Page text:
It is a well-known fact among staff nurses that many of those in nursing leadership do not belong in their positions and that many in hospital or facility administration don’t belong there ether. Whether it is a lack of education in organizational leadership or a lack of experience, many nurse managers and administrators have difficulty dealing with day-to-day issues let alone bullying on a unit or within the facility. It is also well-known that managers often ignore policies on bullying because they feel that they are ineffective or that bullying itself is not an issue.
Many nurse managers unfortunately see their staff only as employees there to get a job done. Staff presence or absence affects patient care and the bottom line. The victim is not seen as a person with rights.
Nurse leaders should:
- Receive evidence-based education regarding bullying, incivility, and workplace violence.
- Be aware of their own actions and words…are they a bully?
- Name the action of a perpetrator as “bullying” or “horizontal violence” – get it out in the open and freely expressed.
- Take the opportunity of staff meetings to speak on the issue. Use this as a teaching moment and to express that bullying will not be tolerated.
- Ensure that there exists facility policies in place to deal with bullying, and if not, be a part of team that creates them.
- Be fully committed to eradicating bullying from a unit/facility.
- Avoid moving a bully from unit to unit in order to avoid removing a productive employee. This sends a signal that bullying is condoned.
- Create and enforce a culture of respect.
- Immediately acknowledge staff concerns and complaints, but act on sincere, accurate information.
- Actively listen to concerns of staff.
- Be on the lookout for the formation and existence of cliques.
- Ensure that self-governed staff decisions are fair, accountable and responsible.
- Be supportive of all staff.
- Ensure that those staff that precept students or new staff are educated as to how to do so.
- Be fair and consistent in dealing with all staff.
- Be aware, at all times, of unit culture – has anything altered the emotional atmosphere of the unit? Be aware of morale.
- Be sympathetic and empathetic.
- Be a champion of open communication.
- Be supportive of those continuing their education.
- Don’t blame the target of a bully.
- Ensure that staff are accountable for their actions.
- Encourage assertiveness, discourage aggression.
- Ensure adequate, safe staffing levels.
- Make bullying victims aware of employee assistance programs.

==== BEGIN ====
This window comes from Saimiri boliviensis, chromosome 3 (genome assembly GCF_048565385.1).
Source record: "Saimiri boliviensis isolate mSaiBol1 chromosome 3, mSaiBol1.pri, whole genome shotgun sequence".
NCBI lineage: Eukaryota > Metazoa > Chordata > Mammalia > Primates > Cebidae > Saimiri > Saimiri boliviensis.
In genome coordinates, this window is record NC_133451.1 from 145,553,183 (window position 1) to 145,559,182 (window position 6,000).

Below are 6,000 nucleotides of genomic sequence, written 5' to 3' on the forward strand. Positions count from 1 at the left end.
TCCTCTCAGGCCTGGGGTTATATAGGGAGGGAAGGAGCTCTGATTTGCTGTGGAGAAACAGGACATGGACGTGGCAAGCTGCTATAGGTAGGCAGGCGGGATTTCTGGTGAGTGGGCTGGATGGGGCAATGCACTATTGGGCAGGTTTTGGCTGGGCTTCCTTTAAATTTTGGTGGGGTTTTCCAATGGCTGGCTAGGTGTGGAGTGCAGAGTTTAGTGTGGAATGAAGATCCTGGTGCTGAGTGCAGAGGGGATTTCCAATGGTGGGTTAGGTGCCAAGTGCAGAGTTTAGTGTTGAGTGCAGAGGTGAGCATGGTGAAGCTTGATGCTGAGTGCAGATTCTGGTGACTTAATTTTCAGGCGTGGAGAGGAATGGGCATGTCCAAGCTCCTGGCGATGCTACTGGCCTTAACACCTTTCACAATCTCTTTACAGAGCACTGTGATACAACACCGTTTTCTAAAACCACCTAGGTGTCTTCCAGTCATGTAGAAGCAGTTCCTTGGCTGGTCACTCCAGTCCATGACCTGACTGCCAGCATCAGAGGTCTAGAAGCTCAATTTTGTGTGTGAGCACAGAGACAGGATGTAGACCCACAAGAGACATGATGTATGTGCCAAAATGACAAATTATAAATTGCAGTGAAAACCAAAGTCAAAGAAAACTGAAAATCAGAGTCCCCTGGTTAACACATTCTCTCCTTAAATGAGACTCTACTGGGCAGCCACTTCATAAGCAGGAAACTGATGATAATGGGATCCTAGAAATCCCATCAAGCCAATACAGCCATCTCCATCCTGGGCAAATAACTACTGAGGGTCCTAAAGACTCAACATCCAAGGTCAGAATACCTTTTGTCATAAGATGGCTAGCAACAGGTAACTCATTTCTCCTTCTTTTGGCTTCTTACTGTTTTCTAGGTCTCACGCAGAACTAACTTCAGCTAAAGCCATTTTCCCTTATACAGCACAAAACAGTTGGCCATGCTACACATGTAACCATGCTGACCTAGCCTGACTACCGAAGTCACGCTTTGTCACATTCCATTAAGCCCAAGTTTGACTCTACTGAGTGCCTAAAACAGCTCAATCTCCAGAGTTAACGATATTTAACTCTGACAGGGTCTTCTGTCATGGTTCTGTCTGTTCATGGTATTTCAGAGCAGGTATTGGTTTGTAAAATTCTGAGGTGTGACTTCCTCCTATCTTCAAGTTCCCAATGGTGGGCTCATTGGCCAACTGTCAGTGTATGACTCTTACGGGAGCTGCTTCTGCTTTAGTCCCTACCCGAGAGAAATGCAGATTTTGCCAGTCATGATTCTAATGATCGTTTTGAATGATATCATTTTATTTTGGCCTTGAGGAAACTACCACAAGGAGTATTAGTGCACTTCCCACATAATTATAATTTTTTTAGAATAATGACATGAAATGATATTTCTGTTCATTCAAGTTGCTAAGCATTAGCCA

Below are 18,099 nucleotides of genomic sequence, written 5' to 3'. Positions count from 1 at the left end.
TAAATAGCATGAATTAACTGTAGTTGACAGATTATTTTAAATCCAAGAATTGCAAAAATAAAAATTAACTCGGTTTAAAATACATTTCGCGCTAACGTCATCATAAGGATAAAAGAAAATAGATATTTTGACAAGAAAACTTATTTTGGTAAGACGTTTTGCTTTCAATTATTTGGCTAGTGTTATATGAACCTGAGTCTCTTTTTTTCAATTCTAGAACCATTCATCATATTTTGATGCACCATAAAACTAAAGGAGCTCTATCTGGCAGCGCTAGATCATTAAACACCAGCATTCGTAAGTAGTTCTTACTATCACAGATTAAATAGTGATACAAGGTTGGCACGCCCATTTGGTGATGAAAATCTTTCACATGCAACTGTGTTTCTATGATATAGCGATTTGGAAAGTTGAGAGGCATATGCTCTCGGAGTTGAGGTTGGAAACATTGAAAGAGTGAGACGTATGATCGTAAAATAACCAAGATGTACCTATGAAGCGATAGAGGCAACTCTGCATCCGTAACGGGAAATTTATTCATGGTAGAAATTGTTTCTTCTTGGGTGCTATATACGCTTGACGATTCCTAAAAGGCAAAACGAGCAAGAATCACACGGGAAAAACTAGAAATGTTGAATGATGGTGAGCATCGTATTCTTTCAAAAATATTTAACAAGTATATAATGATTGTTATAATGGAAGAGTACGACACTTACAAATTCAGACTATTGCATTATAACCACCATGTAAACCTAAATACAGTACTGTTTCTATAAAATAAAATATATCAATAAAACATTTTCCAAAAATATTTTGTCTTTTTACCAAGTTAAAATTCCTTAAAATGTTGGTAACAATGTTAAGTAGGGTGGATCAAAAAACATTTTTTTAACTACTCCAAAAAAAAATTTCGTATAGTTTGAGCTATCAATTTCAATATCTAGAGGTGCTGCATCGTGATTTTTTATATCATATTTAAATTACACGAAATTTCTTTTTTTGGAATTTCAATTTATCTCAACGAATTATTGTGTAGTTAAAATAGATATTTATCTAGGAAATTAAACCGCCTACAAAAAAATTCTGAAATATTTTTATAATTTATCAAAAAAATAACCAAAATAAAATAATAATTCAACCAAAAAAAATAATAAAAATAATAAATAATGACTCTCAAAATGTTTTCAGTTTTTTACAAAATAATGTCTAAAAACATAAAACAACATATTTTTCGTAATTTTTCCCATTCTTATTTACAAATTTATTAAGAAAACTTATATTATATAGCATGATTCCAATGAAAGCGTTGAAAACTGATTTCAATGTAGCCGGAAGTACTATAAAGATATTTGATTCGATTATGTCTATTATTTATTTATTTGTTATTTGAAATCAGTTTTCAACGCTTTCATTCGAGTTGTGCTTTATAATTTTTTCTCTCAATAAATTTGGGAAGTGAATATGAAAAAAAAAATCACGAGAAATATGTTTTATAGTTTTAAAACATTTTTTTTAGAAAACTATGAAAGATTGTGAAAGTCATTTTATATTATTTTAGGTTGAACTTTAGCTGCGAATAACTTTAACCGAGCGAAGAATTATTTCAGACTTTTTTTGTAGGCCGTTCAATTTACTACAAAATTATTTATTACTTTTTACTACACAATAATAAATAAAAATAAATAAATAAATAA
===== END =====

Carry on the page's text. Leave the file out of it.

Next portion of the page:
The CDC states Lyme disease is the most common vector-borne illness in the United States, and each year, an average of 329,000 new cases are reported. As we approach the month of May and Lyme Disease Awareness Month, it’s hard not to take notice of the articles by scientists and ecologists across the country warning that 2017 is poised to be the worst year for Lyme disease yet.
As incidences of Lyme disease grow, nurses play a critical role in helping patients obtain an accurate diagnosis and proper treatment. “Lyme patients are sick, they are complicated, and they have lots of ongoing complaints,” says 30-year, veteran nurse practitioner and Lyme specialist, Ruth Kriz. “They don’t fit in a nice, neat medical textbook where you have symptoms ABC. Therefore, you have a diagnosis of illness X. There are too many things that it mimics,” she says. In fact, Lyme disease is known as the “The Great Imitator” because it mimics conditions like multiple sclerosis, fibromyalgia, lupus, and chronic fatigue syndrome (to name a few).
Knowing some key pieces of information about the complexities of the illness can increase a patient’s chance of early detection. Moreover, a nurse’s knowledge of the disease could assist a previously misdiagnosed patient with accessing the appropriate medical intervention to improve their symptoms and quality of life. When left untreated, Lyme disease can have permanent, irreversible consequences for patients. Here are four things you need to know to help your patients achieve the best possible outcomes.
1. The two-tiered testing process for Lyme disease may be inaccurate.
Most nurses are probably familiar with the ELISA screening test and Western blot test–the two-tiered testing process that is often used to diagnose Lyme disease. The International Lyme and Associated Diseases Society (ILADS), a nonprofit organization dedicated to understanding Lyme disease through research and education, states, “The ELISA screening test is unreliable. The test misses 35% of culture proven Lyme disease (only 65% sensitivity) and is unacceptable as the first step of a two-step screening protocol. By definition, a screening test should have at least 95% sensitivity.” Furthermore, “Of patients with acute culture-proven Lyme disease, 20–30% remain seronegative on serial western blot sampling. Antibody titers also appear to decline over time; thus while the western blot may remain positive for months, it may not always be sensitive enough to detect chronic infection with the Lyme spirochete.”
Although test results may be negative, patients can still be infected with Lyme disease or other tick-borne illness. As Kriz points out, it’s important to understand the symptoms of Lyme disease because, “We want to treat people, not just the lab work.”
2. As the illness sets in, a patient may complain of a broad set of symptoms.
In the initial stages of the disease, a patient may report nothing more than flu-like symptoms. But as the infection disseminates throughout the body, a host of issues could arise that may seem unrelated to one another. Some of the more common complaints a Lyme patient may have include (but aren’t limited to): unrelenting fatigue, joint pain, widespread muscle pain, disordered sleep, depression, brain fog, fevers, chills, sweating, and Bell’s palsy.
3. Not all patients will remember a tick bite or rash.
ILADS reports less than 50 percent of patients with Lyme disease remember seeing a tick bite or a bull’s-eye rash (erythema migrans). If a patient presents with a bull’s-eye rash, the rash is indicative of Lyme disease.